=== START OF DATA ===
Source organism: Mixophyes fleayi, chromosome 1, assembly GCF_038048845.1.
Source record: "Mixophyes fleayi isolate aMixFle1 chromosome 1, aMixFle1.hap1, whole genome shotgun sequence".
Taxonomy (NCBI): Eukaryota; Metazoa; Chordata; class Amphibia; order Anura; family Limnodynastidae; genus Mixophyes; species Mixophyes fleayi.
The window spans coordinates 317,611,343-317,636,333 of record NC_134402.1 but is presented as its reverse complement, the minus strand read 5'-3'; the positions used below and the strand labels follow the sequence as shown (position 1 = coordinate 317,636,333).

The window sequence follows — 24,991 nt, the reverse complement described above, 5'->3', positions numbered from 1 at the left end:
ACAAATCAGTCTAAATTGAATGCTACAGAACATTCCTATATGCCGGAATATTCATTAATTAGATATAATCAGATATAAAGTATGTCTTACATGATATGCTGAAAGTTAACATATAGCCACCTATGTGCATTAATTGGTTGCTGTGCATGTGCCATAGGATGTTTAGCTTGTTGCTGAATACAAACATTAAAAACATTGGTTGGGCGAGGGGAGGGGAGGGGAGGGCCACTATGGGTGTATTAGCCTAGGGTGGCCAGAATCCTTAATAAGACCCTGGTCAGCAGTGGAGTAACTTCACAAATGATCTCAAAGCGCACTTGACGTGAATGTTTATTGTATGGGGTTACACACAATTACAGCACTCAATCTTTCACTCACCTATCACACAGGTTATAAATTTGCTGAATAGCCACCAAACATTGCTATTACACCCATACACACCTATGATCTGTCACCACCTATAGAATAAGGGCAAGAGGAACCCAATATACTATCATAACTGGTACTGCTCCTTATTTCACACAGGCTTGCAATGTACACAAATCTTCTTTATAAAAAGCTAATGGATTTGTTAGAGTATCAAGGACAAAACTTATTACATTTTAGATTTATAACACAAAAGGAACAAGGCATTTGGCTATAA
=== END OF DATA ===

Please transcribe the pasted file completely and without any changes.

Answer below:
Source organism: Mixophyes fleayi, chromosome 1, assembly GCF_038048845.1.
Source record: "Mixophyes fleayi isolate aMixFle1 chromosome 1, aMixFle1.hap1, whole genome shotgun sequence".
Taxonomy (NCBI): Eukaryota; Metazoa; Chordata; class Amphibia; order Anura; family Limnodynastidae; genus Mixophyes; species Mixophyes fleayi.
The window spans coordinates 317,611,343-317,636,333 of record NC_134402.1 but is presented as its reverse complement, the minus strand read 5'-3'; the positions used below and the strand labels follow the sequence as shown (position 1 = coordinate 317,636,333).

The window sequence follows — 24,991 nt, the reverse complement described above, 5'->3', positions numbered from 1 at the left end:
ACAAATCAGTCTAAATTGAATGCTACAGAACATTCCTATATGCCGGAATATTCATTAATTAGATATAATCAGATATAAAGTATGTCTTACATGATATGCTGAAAGTTAACATATAGCCACCTATGTGCATTAATTGGTTGCTGTGCATGTGCCATAGGATGTTTAGCTTGTTGCTGAATACAAACATTAAAAACATTGGTTGGGCGAGGGGAGGGGAGGGGAGGGCCACTATGGGTGTATTAGCCTAGGGTGGCCAGAATCCTTAATAAGACCCTGGTCAGCAGTGGAGTAACTTCACAAATGATCTCAAAGCGCACTTGACGTGAATGTTTATTGTATGGGGTTACACACAATTACAGCACTCAATCTTTCACTCACCTATCACACAGGTTATAAATTTGCTGAATAGCCACCAAACATTGCTATTACACCCATACACACCTATGATCTGTCACCACCTATAGAATAAGGGCAAGAGGAACCCAATATACTATCATAACTGGTACTGCTCCTTATTTCACACAGGCTTGCAATGTACACAAATCTTCTTTATAAAAAGCTAATGGATTTGTTAGAGTATCAAGGACAAAACTTATTACATTTTAGATTTATAACACAAAAGGAACAAGGCATTTGGCTATAA